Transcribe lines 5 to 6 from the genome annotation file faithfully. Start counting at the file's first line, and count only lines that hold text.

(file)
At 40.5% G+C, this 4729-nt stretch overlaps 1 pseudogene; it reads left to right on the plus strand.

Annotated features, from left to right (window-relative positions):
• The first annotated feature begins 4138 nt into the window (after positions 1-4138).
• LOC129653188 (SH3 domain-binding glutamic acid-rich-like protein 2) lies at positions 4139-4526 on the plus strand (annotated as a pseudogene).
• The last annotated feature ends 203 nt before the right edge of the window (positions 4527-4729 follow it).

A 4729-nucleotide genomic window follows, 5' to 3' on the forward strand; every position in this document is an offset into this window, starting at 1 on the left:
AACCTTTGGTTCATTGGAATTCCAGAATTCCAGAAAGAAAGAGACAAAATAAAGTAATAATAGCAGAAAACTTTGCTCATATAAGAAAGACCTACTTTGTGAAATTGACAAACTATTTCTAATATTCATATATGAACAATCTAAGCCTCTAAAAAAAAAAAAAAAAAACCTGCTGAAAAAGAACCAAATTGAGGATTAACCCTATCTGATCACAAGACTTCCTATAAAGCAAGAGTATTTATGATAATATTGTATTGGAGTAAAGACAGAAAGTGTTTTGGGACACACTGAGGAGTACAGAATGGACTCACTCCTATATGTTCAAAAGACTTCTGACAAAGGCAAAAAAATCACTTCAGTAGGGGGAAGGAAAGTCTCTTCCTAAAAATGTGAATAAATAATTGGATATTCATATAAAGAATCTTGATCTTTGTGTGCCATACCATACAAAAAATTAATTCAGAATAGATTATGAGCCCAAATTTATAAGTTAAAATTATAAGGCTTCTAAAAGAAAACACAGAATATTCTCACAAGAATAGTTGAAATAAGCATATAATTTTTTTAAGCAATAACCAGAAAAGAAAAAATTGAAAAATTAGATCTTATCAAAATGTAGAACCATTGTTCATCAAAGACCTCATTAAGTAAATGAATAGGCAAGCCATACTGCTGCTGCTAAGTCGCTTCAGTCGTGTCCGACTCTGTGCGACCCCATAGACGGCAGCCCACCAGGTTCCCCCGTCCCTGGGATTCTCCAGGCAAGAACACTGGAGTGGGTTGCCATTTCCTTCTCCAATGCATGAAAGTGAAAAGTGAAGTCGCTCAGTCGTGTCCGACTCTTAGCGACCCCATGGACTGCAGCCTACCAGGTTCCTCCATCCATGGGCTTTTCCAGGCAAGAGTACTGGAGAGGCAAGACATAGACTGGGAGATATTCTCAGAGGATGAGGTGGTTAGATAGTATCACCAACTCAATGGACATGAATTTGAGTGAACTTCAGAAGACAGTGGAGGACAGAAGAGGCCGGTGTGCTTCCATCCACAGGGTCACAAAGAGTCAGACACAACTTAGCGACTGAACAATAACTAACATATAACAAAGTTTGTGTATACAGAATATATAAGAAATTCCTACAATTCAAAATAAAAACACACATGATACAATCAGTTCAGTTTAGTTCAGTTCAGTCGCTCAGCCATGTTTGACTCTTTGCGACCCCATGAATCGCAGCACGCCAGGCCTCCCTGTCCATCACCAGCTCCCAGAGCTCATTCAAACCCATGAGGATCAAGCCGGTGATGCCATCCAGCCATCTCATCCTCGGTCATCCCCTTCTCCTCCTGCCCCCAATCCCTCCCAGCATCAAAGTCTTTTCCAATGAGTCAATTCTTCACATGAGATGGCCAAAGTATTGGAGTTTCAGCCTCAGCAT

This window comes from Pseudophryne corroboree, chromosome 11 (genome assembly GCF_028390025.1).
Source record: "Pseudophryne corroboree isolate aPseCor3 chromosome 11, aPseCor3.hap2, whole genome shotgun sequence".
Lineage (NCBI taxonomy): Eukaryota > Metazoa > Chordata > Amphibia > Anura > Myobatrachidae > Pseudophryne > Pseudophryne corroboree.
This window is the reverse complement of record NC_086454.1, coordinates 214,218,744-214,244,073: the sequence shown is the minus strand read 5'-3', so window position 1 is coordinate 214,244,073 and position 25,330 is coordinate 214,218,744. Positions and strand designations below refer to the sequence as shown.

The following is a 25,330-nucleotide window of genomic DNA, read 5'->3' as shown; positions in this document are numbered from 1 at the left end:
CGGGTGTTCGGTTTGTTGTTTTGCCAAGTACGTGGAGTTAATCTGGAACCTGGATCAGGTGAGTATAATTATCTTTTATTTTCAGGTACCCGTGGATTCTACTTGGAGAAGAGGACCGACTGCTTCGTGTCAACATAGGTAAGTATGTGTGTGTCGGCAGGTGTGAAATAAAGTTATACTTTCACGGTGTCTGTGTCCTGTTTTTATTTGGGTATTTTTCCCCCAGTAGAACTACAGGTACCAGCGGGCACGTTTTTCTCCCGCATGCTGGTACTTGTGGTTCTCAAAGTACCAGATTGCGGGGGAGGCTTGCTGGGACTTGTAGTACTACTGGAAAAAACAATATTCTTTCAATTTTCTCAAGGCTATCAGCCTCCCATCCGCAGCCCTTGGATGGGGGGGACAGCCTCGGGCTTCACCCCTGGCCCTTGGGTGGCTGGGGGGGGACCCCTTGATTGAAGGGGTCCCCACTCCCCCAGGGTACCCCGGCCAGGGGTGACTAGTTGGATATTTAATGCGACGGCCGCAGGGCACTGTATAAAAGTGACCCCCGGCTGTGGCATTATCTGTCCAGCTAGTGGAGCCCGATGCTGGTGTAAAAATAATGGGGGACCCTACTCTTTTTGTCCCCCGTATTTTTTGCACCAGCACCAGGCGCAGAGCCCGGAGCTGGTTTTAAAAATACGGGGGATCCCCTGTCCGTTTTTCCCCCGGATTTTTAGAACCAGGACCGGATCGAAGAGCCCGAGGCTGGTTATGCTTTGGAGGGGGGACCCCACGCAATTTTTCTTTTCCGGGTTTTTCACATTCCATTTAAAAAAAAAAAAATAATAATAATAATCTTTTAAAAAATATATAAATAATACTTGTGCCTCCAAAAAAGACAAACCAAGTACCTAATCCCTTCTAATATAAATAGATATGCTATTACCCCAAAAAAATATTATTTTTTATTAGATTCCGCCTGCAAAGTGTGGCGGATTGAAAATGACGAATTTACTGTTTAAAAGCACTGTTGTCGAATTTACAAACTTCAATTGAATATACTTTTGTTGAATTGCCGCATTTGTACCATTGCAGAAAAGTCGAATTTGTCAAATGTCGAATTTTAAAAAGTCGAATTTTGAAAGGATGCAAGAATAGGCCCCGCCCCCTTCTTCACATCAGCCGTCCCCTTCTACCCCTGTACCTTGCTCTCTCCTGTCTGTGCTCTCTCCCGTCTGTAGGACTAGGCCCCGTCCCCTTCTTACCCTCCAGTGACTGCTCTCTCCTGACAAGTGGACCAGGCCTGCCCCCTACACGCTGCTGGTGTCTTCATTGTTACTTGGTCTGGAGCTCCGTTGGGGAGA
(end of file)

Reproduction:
• The last annotated feature ends 203 nt before the right edge of the window (positions 4527-4729 follow it).

A 4729-nucleotide genomic window follows, 5' to 3' on the forward strand; every position in this document is an offset into this window, starting at 1 on the left: